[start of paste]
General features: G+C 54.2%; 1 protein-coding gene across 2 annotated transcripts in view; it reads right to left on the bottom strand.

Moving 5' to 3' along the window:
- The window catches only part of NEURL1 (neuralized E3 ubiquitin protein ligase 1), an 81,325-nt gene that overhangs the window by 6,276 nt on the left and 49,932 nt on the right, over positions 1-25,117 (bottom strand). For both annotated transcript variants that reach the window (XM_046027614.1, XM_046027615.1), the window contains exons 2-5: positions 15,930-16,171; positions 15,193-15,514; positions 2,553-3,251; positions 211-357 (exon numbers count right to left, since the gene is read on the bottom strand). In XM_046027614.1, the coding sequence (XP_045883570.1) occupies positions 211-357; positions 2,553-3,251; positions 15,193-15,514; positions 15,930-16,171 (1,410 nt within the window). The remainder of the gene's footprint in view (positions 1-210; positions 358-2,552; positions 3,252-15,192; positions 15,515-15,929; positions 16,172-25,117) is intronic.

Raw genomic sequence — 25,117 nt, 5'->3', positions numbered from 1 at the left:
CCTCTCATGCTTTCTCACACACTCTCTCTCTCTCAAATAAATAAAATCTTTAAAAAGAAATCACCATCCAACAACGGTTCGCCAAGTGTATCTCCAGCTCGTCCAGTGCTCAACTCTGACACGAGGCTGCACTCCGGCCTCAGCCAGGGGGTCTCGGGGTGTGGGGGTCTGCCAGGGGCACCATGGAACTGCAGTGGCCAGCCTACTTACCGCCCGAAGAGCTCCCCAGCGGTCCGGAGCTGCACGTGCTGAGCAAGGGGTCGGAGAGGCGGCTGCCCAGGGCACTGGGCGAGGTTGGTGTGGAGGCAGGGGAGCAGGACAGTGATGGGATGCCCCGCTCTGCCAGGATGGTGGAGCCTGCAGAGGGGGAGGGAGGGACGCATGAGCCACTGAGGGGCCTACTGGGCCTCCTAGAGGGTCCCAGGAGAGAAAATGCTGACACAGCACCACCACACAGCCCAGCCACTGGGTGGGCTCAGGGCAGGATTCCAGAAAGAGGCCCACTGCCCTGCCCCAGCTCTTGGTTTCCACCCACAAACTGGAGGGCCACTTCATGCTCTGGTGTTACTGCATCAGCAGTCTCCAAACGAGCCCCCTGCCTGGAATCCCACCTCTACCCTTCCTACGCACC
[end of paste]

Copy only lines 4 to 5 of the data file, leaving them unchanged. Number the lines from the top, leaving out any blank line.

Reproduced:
Raw genomic sequence — 25,117 nt, 5'->3', positions numbered from 1 at the left:
CCTCTCATGCTTTCTCACACACTCTCTCTCTCTCAAATAAATAAAATCTTTAAAAAGAAATCACCATCCAACAACGGTTCGCCAAGTGTATCTCCAGCTCGTCCAGTGCTCAACTCTGACACGAGGCTGCACTCCGGCCTCAGCCAGGGGGTCTCGGGGTGTGGGGGTCTGCCAGGGGCACCATGGAACTGCAGTGGCCAGCCTACTTACCGCCCGAAGAGCTCCCCAGCGGTCCGGAGCTGCACGTGCTGAGCAAGGGGTCGGAGAGGCGGCTGCCCAGGGCACTGGGCGAGGTTGGTGTGGAGGCAGGGGAGCAGGACAGTGATGGGATGCCCCGCTCTGCCAGGATGGTGGAGCCTGCAGAGGGGGAGGGAGGGACGCATGAGCCACTGAGGGGCCTACTGGGCCTCCTAGAGGGTCCCAGGAGAGAAAATGCTGACACAGCACCACCACACAGCCCAGCCACTGGGTGGGCTCAGGGCAGGATTCCAGAAAGAGGCCCACTGCCCTGCCCCAGCTCTTGGTTTCCACCCACAAACTGGAGGGCCACTTCATGCTCTGGTGTTACTGCATCAGCAGTCTCCAAACGAGCCCCCTGCCTGGAATCCCACCTCTACCCTTCCTACGCACC